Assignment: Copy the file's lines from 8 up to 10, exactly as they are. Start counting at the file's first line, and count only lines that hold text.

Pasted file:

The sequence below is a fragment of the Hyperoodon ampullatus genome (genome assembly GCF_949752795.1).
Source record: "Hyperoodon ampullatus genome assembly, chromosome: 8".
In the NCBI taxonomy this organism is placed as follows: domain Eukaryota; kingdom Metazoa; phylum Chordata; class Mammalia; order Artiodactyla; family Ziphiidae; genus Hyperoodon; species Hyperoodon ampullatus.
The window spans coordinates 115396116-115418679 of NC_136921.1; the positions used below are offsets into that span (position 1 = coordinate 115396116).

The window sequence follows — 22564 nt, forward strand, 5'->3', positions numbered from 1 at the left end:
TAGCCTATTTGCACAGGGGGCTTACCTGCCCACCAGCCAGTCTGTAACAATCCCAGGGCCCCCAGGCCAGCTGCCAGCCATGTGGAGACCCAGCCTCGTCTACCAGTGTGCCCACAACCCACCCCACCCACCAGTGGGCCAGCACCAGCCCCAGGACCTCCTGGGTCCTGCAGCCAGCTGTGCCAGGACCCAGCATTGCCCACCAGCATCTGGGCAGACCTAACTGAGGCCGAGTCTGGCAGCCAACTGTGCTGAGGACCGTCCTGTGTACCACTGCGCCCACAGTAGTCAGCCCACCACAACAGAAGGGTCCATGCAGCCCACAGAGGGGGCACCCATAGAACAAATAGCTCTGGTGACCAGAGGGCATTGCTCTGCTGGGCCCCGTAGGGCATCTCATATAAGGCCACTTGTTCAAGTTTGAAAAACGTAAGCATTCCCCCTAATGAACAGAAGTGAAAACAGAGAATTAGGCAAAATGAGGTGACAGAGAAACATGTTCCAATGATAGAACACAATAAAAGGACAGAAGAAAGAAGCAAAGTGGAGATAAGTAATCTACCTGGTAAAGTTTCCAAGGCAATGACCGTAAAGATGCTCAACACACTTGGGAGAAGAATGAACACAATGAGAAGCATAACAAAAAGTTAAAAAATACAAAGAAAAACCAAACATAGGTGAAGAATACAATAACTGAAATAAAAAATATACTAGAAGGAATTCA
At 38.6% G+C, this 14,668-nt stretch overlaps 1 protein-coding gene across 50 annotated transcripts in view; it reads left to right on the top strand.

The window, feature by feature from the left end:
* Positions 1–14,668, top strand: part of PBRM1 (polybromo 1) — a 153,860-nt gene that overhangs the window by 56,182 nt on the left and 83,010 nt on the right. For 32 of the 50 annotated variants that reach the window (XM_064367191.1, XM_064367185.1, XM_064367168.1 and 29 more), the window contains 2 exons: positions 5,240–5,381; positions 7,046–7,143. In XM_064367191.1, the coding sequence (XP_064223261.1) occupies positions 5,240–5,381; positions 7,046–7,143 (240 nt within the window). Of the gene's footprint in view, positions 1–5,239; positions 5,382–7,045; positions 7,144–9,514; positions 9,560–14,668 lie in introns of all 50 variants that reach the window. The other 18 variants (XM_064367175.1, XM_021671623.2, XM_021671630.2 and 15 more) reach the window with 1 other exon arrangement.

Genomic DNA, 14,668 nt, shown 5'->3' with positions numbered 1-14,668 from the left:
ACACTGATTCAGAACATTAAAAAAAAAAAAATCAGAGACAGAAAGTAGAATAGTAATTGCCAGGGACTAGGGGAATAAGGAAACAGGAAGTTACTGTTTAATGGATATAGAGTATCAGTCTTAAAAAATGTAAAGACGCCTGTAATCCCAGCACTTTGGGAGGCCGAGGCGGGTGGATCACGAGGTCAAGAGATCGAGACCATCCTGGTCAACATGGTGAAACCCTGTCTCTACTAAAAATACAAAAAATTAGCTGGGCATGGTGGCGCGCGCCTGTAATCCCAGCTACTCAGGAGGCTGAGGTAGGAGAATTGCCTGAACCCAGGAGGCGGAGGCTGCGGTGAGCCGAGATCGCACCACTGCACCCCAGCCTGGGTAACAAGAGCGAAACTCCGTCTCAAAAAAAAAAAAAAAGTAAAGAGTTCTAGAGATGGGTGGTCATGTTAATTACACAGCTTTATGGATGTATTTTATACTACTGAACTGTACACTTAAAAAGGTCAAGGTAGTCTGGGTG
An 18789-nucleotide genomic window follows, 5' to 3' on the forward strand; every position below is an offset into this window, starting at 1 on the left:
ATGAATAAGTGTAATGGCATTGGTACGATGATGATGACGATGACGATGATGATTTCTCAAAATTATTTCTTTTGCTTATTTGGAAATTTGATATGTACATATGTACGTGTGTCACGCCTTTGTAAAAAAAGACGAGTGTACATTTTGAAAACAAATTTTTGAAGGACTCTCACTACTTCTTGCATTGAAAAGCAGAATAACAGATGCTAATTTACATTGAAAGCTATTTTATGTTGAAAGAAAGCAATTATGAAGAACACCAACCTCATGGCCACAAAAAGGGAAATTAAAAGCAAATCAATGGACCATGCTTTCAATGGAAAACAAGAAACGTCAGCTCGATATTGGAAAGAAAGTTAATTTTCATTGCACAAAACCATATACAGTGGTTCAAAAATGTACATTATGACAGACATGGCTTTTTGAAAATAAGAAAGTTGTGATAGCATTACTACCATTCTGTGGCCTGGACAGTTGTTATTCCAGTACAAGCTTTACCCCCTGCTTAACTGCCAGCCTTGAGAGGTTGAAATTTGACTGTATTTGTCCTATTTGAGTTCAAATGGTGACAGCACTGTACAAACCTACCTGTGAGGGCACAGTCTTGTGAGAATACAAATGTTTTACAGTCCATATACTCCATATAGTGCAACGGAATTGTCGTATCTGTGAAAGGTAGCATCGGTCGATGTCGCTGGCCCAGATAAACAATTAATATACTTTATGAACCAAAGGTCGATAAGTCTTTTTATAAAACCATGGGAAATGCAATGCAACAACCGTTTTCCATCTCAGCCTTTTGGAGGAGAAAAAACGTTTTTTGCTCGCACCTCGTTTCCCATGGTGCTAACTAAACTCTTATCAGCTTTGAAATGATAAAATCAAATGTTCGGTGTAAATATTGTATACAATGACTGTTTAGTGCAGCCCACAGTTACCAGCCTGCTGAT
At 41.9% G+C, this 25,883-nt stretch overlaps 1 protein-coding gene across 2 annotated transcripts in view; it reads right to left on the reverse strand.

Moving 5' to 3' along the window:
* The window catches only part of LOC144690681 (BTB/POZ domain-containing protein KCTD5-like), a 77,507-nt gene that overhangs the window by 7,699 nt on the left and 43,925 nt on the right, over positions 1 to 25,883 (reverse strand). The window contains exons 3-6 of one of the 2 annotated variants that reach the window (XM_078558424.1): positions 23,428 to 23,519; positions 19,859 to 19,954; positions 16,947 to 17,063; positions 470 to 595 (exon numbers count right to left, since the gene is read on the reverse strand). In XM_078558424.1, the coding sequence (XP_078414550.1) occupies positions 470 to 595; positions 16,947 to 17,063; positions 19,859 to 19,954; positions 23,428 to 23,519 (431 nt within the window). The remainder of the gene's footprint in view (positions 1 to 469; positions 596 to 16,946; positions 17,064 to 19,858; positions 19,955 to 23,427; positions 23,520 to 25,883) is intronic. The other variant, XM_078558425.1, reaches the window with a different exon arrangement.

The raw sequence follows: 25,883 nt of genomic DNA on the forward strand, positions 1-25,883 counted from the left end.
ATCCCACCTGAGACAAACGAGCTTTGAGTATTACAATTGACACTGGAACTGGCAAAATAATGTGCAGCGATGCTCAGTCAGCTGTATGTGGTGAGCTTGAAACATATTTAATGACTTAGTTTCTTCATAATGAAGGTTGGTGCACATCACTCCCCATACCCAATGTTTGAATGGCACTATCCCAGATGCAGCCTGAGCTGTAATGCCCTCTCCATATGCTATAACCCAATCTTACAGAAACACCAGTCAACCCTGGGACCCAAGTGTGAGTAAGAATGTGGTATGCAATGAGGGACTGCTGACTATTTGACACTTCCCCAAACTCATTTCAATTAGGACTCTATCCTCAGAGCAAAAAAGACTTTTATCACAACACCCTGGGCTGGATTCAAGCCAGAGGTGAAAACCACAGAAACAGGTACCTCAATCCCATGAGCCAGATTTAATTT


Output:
The window, feature by feature from the left end:
* Positions 1–14,668, top strand: part of PBRM1 (polybromo 1) — a 153,860-nt gene that overhangs the window by 56,182 nt on the left and 83,010 nt on the right. For 32 of the 50 annotated variants that reach the window (XM_064367191.1, XM_064367185.1, XM_064367168.1 and 29 more), the window contains 2 exons: positions 5,240–5,381; positions 7,046–7,143. In XM_064367191.1, the coding sequence (XP_064223261.1) occupies positions 5,240–5,381; positions 7,046–7,143 (240 nt within the window). Of the gene's footprint in view, positions 1–5,239; positions 5,382–7,045; positions 7,144–9,514; positions 9,560–14,668 lie in introns of all 50 variants that reach the window. The other 18 variants (XM_064367175.1, XM_021671623.2, XM_021671630.2 and 15 more) reach the window with 1 other exon arrangement.

Genomic DNA, 14,668 nt, shown 5'->3' with positions numbered 1-14,668 from the left: